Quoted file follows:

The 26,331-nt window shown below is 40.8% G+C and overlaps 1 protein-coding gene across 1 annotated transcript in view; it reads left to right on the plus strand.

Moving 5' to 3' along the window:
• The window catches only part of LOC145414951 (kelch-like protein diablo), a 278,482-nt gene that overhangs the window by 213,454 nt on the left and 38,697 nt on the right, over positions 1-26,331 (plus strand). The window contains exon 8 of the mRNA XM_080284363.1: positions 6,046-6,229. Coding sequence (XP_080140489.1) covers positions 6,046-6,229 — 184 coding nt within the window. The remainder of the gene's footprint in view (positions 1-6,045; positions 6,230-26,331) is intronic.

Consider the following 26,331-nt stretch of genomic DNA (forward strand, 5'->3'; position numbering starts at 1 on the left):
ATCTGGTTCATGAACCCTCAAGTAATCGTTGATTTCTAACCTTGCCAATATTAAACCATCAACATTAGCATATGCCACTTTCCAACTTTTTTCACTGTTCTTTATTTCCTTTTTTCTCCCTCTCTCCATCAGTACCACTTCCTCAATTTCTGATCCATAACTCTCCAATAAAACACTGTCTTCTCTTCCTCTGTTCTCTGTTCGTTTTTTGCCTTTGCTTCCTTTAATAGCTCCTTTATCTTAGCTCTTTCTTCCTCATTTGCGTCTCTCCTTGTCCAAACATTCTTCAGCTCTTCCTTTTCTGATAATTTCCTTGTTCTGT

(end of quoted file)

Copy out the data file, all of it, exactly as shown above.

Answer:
The 26,331-nt window shown below is 40.8% G+C and overlaps 1 protein-coding gene across 1 annotated transcript in view; it reads left to right on the plus strand.

Moving 5' to 3' along the window:
• The window catches only part of LOC145414951 (kelch-like protein diablo), a 278,482-nt gene that overhangs the window by 213,454 nt on the left and 38,697 nt on the right, over positions 1-26,331 (plus strand). The window contains exon 8 of the mRNA XM_080284363.1: positions 6,046-6,229. Coding sequence (XP_080140489.1) covers positions 6,046-6,229 — 184 coding nt within the window. The remainder of the gene's footprint in view (positions 1-6,045; positions 6,230-26,331) is intronic.

Consider the following 26,331-nt stretch of genomic DNA (forward strand, 5'->3'; position numbering starts at 1 on the left):
ATCTGGTTCATGAACCCTCAAGTAATCGTTGATTTCTAACCTTGCCAATATTAAACCATCAACATTAGCATATGCCACTTTCCAACTTTTTTCACTGTTCTTTATTTCCTTTTTTCTCCCTCTCTCCATCAGTACCACTTCCTCAATTTCTGATCCATAACTCTCCAATAAAACACTGTCTTCTCTTCCTCTGTTCTCTGTTCGTTTTTTGCCTTTGCTTCCTTTAATAGCTCCTTTATCTTAGCTCTTTCTTCCTCATTTGCGTCTCTCCTTGTCCAAACATTCTTCAGCTCTTCCTTTTCTGATAATTTCCTTGTTCTGT